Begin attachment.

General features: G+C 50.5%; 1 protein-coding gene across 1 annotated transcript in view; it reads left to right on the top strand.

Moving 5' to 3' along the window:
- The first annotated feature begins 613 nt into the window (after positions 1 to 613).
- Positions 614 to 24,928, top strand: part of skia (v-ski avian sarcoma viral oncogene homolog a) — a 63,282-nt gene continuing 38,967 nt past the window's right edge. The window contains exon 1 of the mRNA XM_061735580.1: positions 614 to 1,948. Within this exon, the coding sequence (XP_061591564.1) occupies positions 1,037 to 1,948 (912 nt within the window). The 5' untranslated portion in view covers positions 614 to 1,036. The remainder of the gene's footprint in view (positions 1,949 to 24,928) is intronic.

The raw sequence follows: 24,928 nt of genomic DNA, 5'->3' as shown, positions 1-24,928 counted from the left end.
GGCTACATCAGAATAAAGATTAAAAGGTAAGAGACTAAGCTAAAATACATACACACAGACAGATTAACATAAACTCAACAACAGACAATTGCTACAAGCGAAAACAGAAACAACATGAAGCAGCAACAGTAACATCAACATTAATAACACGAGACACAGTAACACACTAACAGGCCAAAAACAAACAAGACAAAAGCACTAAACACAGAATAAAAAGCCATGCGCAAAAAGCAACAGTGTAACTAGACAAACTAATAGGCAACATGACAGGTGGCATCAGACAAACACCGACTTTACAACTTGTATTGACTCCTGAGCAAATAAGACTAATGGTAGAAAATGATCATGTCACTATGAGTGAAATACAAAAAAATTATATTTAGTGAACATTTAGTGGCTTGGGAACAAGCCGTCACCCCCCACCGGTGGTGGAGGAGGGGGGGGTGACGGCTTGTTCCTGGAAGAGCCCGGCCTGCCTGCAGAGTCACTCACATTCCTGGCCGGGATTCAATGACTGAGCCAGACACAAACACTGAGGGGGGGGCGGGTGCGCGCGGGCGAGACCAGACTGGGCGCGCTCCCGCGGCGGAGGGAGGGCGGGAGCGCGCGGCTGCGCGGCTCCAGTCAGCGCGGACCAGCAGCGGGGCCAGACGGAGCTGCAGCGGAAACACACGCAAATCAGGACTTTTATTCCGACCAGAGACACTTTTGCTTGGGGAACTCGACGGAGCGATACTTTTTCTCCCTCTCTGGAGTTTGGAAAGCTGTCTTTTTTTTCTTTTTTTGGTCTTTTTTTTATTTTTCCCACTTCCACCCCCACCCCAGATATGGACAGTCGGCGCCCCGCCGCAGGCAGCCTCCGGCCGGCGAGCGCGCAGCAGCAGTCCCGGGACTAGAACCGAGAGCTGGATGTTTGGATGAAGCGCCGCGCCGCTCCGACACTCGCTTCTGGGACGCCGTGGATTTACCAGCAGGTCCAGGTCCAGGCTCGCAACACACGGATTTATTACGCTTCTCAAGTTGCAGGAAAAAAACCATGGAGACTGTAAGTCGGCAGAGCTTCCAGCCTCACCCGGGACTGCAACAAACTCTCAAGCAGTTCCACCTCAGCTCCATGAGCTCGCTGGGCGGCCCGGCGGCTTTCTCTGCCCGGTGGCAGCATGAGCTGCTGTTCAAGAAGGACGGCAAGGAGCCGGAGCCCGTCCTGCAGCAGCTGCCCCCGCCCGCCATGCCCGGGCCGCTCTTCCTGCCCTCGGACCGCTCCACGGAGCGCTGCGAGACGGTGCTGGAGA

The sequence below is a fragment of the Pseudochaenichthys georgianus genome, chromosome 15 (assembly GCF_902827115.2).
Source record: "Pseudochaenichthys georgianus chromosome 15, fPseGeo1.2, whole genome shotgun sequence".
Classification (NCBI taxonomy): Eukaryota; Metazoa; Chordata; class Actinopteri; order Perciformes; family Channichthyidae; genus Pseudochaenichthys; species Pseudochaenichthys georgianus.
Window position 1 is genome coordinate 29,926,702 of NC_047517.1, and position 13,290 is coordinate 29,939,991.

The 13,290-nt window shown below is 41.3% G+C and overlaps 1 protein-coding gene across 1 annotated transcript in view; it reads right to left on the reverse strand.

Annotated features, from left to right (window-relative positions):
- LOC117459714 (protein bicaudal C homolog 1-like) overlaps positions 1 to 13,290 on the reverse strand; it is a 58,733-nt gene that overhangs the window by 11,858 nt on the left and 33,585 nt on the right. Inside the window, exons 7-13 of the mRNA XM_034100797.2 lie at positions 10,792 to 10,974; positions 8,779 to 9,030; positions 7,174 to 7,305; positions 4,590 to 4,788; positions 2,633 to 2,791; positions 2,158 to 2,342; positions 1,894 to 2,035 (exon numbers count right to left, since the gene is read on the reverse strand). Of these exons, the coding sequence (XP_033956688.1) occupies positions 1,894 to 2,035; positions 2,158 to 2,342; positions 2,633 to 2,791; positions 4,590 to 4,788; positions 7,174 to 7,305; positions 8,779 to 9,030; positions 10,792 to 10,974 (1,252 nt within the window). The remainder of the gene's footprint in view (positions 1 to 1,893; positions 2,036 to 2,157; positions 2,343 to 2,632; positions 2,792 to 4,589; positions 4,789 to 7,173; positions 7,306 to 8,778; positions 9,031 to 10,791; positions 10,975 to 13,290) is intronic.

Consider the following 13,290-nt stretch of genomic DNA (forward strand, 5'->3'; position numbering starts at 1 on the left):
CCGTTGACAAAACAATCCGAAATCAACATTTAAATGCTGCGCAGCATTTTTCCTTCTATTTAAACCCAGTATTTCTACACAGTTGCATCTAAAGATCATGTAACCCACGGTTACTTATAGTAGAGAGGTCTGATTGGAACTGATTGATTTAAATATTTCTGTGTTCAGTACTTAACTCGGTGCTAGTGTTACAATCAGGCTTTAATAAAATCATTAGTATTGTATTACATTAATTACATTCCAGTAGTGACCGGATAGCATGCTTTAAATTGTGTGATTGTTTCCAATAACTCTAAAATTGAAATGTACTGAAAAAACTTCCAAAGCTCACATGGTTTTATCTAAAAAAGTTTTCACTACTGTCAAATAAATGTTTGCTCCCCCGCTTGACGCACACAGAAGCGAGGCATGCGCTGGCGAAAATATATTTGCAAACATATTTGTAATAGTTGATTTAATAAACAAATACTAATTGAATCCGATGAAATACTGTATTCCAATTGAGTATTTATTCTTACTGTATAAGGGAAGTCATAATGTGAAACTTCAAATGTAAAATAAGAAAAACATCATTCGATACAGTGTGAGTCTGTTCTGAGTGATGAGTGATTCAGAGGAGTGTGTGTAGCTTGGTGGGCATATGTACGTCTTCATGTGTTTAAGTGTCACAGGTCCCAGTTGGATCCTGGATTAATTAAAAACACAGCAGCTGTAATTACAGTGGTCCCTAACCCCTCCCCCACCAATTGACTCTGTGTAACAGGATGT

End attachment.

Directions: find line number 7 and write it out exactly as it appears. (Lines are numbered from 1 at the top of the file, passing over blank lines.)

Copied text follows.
The sequence below is a fragment of the Pseudochaenichthys georgianus genome, chromosome 15 (assembly GCF_902827115.2).